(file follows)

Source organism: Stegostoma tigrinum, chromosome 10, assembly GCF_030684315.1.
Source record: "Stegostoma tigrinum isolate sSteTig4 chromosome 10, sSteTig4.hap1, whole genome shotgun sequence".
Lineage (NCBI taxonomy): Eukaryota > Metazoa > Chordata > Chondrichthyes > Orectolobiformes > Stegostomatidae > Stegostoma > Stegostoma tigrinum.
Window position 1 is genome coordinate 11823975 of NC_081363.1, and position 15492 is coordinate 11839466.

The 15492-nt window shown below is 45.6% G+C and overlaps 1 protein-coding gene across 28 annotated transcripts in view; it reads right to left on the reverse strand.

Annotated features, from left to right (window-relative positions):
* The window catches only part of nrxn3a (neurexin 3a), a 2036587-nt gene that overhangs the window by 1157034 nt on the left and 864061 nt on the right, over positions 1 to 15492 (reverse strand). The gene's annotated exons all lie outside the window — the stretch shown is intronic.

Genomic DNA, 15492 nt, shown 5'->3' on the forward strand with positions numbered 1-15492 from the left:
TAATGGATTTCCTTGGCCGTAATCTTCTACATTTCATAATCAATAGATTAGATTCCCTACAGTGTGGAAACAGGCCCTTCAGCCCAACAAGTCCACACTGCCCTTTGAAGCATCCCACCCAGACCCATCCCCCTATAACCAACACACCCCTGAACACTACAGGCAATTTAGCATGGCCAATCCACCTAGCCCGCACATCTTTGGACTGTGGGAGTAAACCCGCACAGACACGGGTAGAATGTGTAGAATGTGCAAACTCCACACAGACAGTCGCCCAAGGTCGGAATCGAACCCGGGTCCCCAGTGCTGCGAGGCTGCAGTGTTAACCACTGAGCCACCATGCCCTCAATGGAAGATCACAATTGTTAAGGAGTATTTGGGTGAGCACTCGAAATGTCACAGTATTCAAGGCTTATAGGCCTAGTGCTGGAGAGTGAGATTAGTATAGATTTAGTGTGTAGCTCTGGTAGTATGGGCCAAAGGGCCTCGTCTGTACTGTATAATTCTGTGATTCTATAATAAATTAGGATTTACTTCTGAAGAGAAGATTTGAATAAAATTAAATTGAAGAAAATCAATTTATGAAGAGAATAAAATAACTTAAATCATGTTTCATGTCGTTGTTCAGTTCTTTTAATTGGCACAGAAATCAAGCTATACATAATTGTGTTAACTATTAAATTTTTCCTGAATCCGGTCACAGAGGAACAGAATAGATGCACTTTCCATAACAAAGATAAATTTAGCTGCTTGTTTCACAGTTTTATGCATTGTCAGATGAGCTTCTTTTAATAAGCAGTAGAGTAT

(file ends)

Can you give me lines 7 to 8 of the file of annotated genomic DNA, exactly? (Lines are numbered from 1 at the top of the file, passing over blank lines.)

* The window catches only part of nrxn3a (neurexin 3a), a 2036587-nt gene that overhangs the window by 1157034 nt on the left and 864061 nt on the right, over positions 1 to 15492 (reverse strand). The gene's annotated exons all lie outside the window — the stretch shown is intronic.

Genomic DNA, 15492 nt, shown 5'->3' on the forward strand with positions numbered 1-15492 from the left: